Massachusetts residents may think that estate planning and administration is over once a person dies and assets are divided between heirs. The truth is that executors or trustees to an estate can deal with legal and other matters for years, especially if a will is contested or there are long-term business or financial matters associated with the estate. For heirs of the woman who reportedly helped launch a syrup empire, estate matters include seeking what they feel are rightful monetary payments to the estate.
A suit is being filed by the family of Aunt Jemima. More accurately, they are the family of Anna Short Harrington, who was discovered by Quaker Oats while at a state fair. She was making pancakes.
According to the suit, Quaker used 22 menus and 64 pancake recipe formulas created by Harrington in making its product line of mass-market pancake mixes. The company also allegedly trademarked the woman’s image for the purpose of the Aunt Jemima character. The image was even licensed for use on novelty items, such as mugs.
According to reports, the family is suing for $2 billion in unpaid royalties. They allege that the company tried to get out of paying royalties by exploiting Harrington’s age and education level. The company reportedly dissuaded Harrington from hiring an attorney and never paid her part of sales of the products. The lawsuit said this treatment lasted for 60 years, even after the woman’s death.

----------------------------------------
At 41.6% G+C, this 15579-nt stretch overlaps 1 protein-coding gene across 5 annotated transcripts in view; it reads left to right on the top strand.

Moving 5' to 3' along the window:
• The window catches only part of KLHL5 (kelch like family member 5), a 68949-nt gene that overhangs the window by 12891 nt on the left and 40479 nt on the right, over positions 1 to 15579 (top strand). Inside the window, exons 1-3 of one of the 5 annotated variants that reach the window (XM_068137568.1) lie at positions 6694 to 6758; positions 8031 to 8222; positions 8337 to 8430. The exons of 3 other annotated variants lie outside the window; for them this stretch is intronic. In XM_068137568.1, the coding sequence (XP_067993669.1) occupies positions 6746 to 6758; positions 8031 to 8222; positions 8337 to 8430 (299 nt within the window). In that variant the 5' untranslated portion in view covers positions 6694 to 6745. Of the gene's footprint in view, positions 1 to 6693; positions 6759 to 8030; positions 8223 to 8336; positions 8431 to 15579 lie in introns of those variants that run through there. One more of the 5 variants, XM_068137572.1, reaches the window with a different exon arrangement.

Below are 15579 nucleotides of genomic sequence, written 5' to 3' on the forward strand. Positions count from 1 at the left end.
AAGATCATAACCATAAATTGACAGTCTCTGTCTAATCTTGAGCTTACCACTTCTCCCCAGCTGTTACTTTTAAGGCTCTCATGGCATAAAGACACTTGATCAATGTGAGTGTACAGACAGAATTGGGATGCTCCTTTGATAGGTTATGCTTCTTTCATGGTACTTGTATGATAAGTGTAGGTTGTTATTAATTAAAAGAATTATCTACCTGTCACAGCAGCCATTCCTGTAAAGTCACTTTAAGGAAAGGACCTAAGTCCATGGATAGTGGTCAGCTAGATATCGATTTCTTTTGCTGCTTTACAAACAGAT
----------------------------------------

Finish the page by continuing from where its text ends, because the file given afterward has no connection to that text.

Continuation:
The suit is seeking payment of the royalties to Harrington’s estate. Though it’s unlikely most residents of Massachusetts have a grandmother who launched a syrup empire, many families are part of local or national businesses. Long-term planning that understands how business matters relate to estate matters can help ensure heirs receive what is rightfully theirs.
Source: Eater, “Aunt Jemima Heirs Sue Quaker Oats for $2 Billion” Khushbu Shah, Aug. 12, 2014
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